As the London 2012 Olympics opening event draws near, Trend Micro Researchers have spotted some spammed messages using the 2012 Olympics as bait, one involved an email that says “winning notification”, another message asks for personal details in exchange for a prize, and another that asks users to notify a specific contact person. Users who fall for any of these traps are at risk of having their information stolen or their machines infected with malware. Some spam may even lead to monetary loss.
Amit Nath, Country Manager – India and SAARC, Trend Micro, said, “Attackers are still using these because these scams are still giving them successful margins. Social engineering has worked for years and there are little signs of that changing. So long as users are still falling for this trap, scammers will continue to create new spam runs using events like the London Olympics to make a quick buck.”
Trend Micro Researchers have also encountered several messages supposedly related to London Olympics 2012 that arrive with attachments disguised as “winning notifications” and contain the details of the prize. Curious users who download and open the attachments are actually executing malicious files.
The cyber criminals broke into one of the government servers and hacked as many as 27 websites of various departments of Andhra Pradesh exposing the chinks in the state’s cyber security.
It is believed that the hackers did not deface the pages or steal the information but only added additional pages with their message.
The websites which were hacked include those of departments of commercial taxes, general administration department, horticulture, factories, gazette notifications and government orders.
Some Bangladeshi hacking groups are suspected to be behind the incident.
Ponnala Lakshmaiah, State Information Technology Minister claimed, “There was no loss of data. One of the 50 government servers was hacked and 27 websites supported by the server were affected.”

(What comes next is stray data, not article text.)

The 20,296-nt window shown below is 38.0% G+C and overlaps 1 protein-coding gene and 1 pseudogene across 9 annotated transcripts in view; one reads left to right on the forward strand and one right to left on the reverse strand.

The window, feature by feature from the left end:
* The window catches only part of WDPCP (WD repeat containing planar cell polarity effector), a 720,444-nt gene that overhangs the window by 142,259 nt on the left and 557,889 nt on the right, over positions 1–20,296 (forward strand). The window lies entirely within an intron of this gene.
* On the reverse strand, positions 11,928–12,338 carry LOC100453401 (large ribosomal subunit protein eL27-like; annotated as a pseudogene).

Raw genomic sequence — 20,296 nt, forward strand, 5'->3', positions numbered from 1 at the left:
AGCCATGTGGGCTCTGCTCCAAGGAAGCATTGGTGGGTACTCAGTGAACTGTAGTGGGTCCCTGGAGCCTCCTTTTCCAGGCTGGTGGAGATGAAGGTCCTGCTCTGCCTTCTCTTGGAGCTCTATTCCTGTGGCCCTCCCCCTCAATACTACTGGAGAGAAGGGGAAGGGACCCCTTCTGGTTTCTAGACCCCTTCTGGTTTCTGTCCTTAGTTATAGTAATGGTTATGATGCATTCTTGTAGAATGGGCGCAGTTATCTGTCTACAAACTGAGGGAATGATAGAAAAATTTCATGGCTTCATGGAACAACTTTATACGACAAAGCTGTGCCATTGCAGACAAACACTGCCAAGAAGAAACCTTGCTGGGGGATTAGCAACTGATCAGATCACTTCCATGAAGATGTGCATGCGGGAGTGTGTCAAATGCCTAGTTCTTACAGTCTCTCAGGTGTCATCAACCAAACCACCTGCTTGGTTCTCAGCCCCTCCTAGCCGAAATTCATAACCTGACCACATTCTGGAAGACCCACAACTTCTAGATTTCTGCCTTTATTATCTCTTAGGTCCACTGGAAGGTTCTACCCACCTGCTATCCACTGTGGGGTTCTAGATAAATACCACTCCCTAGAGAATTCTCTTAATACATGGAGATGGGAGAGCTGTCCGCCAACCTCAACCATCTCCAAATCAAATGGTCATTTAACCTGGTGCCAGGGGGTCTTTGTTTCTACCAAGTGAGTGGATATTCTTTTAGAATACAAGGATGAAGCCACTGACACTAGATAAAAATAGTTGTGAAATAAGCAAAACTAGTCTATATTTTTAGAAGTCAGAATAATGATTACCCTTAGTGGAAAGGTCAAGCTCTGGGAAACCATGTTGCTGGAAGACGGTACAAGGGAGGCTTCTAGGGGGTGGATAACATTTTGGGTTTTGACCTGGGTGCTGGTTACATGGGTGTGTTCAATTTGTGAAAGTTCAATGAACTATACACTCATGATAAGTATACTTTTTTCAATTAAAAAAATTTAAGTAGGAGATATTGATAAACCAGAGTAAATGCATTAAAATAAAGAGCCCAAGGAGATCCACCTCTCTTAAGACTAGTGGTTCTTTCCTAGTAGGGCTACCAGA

The officials shared, “None of the websites had data relating to 2012-13 budget, which is to be presented in the state legislature Friday.”
Anam Ramnarayan Reddy, Finance Minister denied that the website of finance department was hacked. He denied that the budget was leaked. The minister said the budget would be posted on the website only after it was presented in the budget.
Trend Micro researchers have come across a scam in Facebook that leverages the upcoming occasion. The said attack begins with a post on affected user’s wall inviting other users to install a Valentine’s theme into their Facebook profile.
Once users click on this post, they are redirected to another page that urges them to install the said theme. Note that this attack only works on either Google Chrome or Mozilla Firefox browsers. Clicking the Install button on the page will prompt the download of the malicious file, FacebookChrome.crx which Trend Micro detects as TROJ_FOOKBACE.A. When executed, TROJ_FOOKBACE.A executes a script that is capable of displaying ads from certain websites.
It also installs itself on the users’ browsers as an extension names Facebook Improvement Facebook.com. Once this malicious browser extension is installed, it will monitor the users’ browsing activities and redirect their page to a survey page asking them for their mobile number. Users who clicked on the post using Internet Explorer (IE) will be redirected to the same survey, without them being asked to download anything.
Suchita Vishnoi, Head – Marketing, Trend Micro (India & SAARC), said, “The fact that the attack itself is focussed on Chrome and Firefox may mean that cybercriminals are targeting extension-compatible browsers, as well as going after more popular browser choices. This is not the first attack of its kind, but considering this the extension-capable browsers are coming to the fore front now,” she further added. “It is advised users to inspect such links closely and to never click any of the links provided in these. It is typical for spammers to use prominent events/ brands such as Reader’s Digest, or enticing contests to cloak their malicious schemes. Users should first verify with trusted sources about the existence of these promos to avoid becoming victims of such ruse. Contacting the organization purportedly behind the message by other means such as actual onsite visitation or a call on their hotline should also work as a way to verify if the message itself is, in fact, true.”